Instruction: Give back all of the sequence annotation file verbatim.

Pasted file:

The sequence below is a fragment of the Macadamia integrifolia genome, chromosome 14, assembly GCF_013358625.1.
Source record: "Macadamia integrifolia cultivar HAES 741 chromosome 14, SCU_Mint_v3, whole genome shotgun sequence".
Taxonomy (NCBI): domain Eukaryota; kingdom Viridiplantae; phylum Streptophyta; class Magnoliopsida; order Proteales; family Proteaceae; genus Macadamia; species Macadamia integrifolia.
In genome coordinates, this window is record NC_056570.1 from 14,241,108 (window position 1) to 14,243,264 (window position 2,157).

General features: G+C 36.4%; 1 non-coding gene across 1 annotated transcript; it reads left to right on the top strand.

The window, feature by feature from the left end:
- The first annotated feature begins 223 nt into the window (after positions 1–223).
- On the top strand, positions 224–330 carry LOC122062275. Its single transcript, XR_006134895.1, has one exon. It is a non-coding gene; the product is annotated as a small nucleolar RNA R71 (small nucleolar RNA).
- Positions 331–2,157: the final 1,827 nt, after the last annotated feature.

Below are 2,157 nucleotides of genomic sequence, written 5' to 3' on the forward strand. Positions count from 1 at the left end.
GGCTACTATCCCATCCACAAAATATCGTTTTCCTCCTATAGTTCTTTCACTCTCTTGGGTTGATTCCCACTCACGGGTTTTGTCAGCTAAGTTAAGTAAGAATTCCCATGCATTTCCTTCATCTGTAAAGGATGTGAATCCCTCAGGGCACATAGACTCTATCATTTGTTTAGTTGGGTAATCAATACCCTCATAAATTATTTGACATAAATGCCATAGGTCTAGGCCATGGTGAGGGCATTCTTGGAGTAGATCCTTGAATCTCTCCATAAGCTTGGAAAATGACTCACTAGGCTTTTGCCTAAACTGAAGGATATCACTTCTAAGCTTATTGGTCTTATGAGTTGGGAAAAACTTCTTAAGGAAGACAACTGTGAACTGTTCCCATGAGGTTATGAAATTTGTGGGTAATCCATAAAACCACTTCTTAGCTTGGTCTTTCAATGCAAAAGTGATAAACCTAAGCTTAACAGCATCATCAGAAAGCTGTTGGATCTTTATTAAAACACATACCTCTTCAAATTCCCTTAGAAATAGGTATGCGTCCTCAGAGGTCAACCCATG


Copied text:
The sequence below is a fragment of the Macadamia integrifolia genome, chromosome 14, assembly GCF_013358625.1.
Source record: "Macadamia integrifolia cultivar HAES 741 chromosome 14, SCU_Mint_v3, whole genome shotgun sequence".
Taxonomy (NCBI): domain Eukaryota; kingdom Viridiplantae; phylum Streptophyta; class Magnoliopsida; order Proteales; family Proteaceae; genus Macadamia; species Macadamia integrifolia.
In genome coordinates, this window is record NC_056570.1 from 14,241,108 (window position 1) to 14,243,264 (window position 2,157).

General features: G+C 36.4%; 1 non-coding gene across 1 annotated transcript; it reads left to right on the top strand.

The window, feature by feature from the left end:
- The first annotated feature begins 223 nt into the window (after positions 1–223).
- On the top strand, positions 224–330 carry LOC122062275. Its single transcript, XR_006134895.1, has one exon. It is a non-coding gene; the product is annotated as a small nucleolar RNA R71 (small nucleolar RNA).
- Positions 331–2,157: the final 1,827 nt, after the last annotated feature.

Below are 2,157 nucleotides of genomic sequence, written 5' to 3' on the forward strand. Positions count from 1 at the left end.
GGCTACTATCCCATCCACAAAATATCGTTTTCCTCCTATAGTTCTTTCACTCTCTTGGGTTGATTCCCACTCACGGGTTTTGTCAGCTAAGTTAAGTAAGAATTCCCATGCATTTCCTTCATCTGTAAAGGATGTGAATCCCTCAGGGCACATAGACTCTATCATTTGTTTAGTTGGGTAATCAATACCCTCATAAATTATTTGACATAAATGCCATAGGTCTAGGCCATGGTGAGGGCATTCTTGGAGTAGATCCTTGAATCTCTCCATAAGCTTGGAAAATGACTCACTAGGCTTTTGCCTAAACTGAAGGATATCACTTCTAAGCTTATTGGTCTTATGAGTTGGGAAAAACTTCTTAAGGAAGACAACTGTGAACTGTTCCCATGAGGTTATGAAATTTGTGGGTAATCCATAAAACCACTTCTTAGCTTGGTCTTTCAATGCAAAAGTGATAAACCTAAGCTTAACAGCATCATCAGAAAGCTGTTGGATCTTTATTAAAACACATACCTCTTCAAATTCCCTTAGAAATAGGTATGCGTCCTCAGAGGTCAACCCATG